Years ago disgruntled Barcelona fans would wave white handkerchiefs, whenever they were unhappy about the team performances. This was typically the precursor to a manager being sacked, although it wasn’t just the results that mattered, it was a judgement on how the football was being played.
These fans have grown accustomed to Barcelona playing in a specific, using a style that is often referred to as tiki-taka these days. This is based around keeping possession for long periods of time, holding onto the ball patiently whilst seeking attacking opportunities, transitioning play across all areas of the pitch with precise one and two-touch passing.
The ‘Barcelona way’ of playing was hugely influenced by the Dream Team era of Johan Cruyff, when he led the club to its first ever European Cup triumph in 1992, along with four consecutive LaLiga titles between 1990-91 and 1993-94. As one of the key players in that side, Pep Guardiola was undoubtedly inspired by the same concepts.
Guardiola made his own modifications, of course, encouraging his players to form passing triangles, whereby the player on the ball always had two passing outlets. This again leaned towards ensuring dominance of possession, accompanied by intelligent movement in order to create space, whilst also making the most of individual talents and allowing more freedom.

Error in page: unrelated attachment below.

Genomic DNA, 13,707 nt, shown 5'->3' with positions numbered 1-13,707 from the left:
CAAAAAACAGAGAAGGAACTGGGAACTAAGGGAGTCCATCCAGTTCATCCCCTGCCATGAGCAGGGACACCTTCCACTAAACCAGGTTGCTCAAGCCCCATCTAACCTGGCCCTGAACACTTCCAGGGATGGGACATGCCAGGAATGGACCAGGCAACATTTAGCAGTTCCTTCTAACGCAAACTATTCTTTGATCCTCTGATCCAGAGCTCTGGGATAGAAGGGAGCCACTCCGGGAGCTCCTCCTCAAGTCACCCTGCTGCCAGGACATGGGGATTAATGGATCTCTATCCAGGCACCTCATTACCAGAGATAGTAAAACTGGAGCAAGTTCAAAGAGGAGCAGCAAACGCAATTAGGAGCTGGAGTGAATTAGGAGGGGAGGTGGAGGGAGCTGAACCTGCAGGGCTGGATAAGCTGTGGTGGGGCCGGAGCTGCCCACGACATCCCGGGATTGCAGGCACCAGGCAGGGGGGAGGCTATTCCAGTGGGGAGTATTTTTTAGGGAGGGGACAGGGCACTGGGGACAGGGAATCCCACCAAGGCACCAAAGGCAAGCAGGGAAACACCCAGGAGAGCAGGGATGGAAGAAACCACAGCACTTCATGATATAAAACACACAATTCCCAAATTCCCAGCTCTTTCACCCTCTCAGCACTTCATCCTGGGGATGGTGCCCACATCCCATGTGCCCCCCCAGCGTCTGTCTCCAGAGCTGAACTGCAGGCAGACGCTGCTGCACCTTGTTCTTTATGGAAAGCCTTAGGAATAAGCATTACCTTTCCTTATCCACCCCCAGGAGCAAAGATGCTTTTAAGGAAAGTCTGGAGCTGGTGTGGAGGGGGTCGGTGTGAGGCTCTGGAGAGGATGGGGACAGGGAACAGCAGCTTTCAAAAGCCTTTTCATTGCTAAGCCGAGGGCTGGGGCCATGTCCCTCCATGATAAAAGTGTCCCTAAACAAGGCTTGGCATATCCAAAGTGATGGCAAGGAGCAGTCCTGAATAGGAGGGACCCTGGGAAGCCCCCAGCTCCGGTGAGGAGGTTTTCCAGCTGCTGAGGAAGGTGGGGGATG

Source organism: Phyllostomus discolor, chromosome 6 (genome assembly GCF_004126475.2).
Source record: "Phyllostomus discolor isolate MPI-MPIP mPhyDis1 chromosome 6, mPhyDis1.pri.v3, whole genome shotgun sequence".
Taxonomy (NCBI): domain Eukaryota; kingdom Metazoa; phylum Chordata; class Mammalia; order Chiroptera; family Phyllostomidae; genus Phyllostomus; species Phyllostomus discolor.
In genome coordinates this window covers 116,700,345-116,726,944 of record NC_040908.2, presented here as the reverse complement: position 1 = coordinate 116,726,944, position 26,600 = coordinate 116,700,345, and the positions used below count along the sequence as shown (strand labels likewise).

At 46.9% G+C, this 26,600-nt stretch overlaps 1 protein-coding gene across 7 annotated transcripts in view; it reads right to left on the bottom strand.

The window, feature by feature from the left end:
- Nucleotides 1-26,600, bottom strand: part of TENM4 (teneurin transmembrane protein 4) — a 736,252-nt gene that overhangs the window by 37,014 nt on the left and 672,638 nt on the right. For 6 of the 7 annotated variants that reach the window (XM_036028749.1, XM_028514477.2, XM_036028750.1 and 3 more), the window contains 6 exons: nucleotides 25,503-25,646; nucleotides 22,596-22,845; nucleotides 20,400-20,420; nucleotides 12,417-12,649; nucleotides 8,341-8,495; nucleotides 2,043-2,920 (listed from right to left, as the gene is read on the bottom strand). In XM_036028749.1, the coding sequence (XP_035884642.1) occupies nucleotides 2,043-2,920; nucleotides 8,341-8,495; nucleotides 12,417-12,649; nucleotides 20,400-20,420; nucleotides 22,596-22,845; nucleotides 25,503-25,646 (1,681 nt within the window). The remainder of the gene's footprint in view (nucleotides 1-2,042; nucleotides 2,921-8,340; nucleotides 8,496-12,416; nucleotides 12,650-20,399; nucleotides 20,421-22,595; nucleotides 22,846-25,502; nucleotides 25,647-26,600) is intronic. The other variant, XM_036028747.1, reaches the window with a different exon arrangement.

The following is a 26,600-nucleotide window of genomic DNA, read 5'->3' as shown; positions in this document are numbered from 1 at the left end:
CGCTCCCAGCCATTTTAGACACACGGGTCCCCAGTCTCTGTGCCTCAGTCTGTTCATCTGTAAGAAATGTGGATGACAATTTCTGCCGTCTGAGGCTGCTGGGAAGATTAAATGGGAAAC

Interestingly, Guardiola always loathed his tactical approach being referred to as tiki-taka. “I loather all that passing for the sake of it, all that tiki-taka. It’s so much rubbish and has no purpose,” he once explained. Instead, his own objective was to “pass the ball with a clear intention, making it into the opposition’s goal. It’s not about passing for the sake of it.”
There was a greater emphasis on pushing the fullbacks higher up the pitch, providing width to a midfield trio and presence in greater numbers, which ultimately contributed to the dominance of possession. Wide attacking players then tucked inside to receive passes or open space and channels, which could then be exploited with the purpose of creating chances.
“Take The Ball, Pass The Ball” is the name of a superb documentary, which studies the Guardiola era at Barcelona, which is also perhaps how his tactical approach must be named, rather than the tiki-taka label he tends to loathe so much. He was also blessed with an incredibly talented squad of players, ideally suited to the system he deployed.
In reality, what Guardiola did was adapt the ‘Total Football’ or ‘Juego de Posicion’ of Cruyff, retaining elements of the structured positional approach and possession play, while introducing more counter pressing and recycling control of the ball with greater speed. He tended to take more risks, although this made the most of exquisitely talented players.
The fulcrum of the side going forward was undoubtedly Lionel Messi, arguably the finest natural football talent the world has ever seen, ahead of a midfield engine that included Andres Iniesta and Xavi Hernandez. Behind them was the guaranteed security of Sergio Busquets, always central and behind the ball, adding defensive security in the middle.